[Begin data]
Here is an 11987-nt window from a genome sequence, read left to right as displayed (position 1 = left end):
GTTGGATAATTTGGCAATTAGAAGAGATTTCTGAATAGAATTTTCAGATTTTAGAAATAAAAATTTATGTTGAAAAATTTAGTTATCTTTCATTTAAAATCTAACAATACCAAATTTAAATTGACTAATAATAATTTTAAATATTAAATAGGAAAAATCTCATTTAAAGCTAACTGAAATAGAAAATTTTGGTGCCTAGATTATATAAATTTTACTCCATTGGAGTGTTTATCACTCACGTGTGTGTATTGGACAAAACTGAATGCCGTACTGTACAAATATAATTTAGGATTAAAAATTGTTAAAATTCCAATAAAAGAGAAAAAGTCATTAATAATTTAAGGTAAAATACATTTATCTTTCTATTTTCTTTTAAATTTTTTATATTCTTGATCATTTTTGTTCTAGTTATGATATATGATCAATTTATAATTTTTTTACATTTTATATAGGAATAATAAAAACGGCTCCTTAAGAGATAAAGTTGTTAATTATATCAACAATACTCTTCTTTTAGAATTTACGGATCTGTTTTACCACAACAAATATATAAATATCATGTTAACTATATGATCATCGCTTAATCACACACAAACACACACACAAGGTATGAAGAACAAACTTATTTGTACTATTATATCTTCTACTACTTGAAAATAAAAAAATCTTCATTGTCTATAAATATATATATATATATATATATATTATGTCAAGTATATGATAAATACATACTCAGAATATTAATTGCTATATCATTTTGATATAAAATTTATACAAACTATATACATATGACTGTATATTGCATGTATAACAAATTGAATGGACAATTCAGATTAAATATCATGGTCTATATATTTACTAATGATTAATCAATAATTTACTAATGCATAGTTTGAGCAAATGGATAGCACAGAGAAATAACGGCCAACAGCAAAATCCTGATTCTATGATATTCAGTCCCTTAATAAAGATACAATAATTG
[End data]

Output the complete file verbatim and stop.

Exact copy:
Here is an 11987-nt window from a genome sequence, read left to right as displayed (position 1 = left end):
GTTGGATAATTTGGCAATTAGAAGAGATTTCTGAATAGAATTTTCAGATTTTAGAAATAAAAATTTATGTTGAAAAATTTAGTTATCTTTCATTTAAAATCTAACAATACCAAATTTAAATTGACTAATAATAATTTTAAATATTAAATAGGAAAAATCTCATTTAAAGCTAACTGAAATAGAAAATTTTGGTGCCTAGATTATATAAATTTTACTCCATTGGAGTGTTTATCACTCACGTGTGTGTATTGGACAAAACTGAATGCCGTACTGTACAAATATAATTTAGGATTAAAAATTGTTAAAATTCCAATAAAAGAGAAAAAGTCATTAATAATTTAAGGTAAAATACATTTATCTTTCTATTTTCTTTTAAATTTTTTATATTCTTGATCATTTTTGTTCTAGTTATGATATATGATCAATTTATAATTTTTTTACATTTTATATAGGAATAATAAAAACGGCTCCTTAAGAGATAAAGTTGTTAATTATATCAACAATACTCTTCTTTTAGAATTTACGGATCTGTTTTACCACAACAAATATATAAATATCATGTTAACTATATGATCATCGCTTAATCACACACAAACACACACACAAGGTATGAAGAACAAACTTATTTGTACTATTATATCTTCTACTACTTGAAAATAAAAAAATCTTCATTGTCTATAAATATATATATATATATATATATATTATGTCAAGTATATGATAAATACATACTCAGAATATTAATTGCTATATCATTTTGATATAAAATTTATACAAACTATATACATATGACTGTATATTGCATGTATAACAAATTGAATGGACAATTCAGATTAAATATCATGGTCTATATATTTACTAATGATTAATCAATAATTTACTAATGCATAGTTTGAGCAAATGGATAGCACAGAGAAATAACGGCCAACAGCAAAATCCTGATTCTATGATATTCAGTCCCTTAATAAAGATACAATAATTG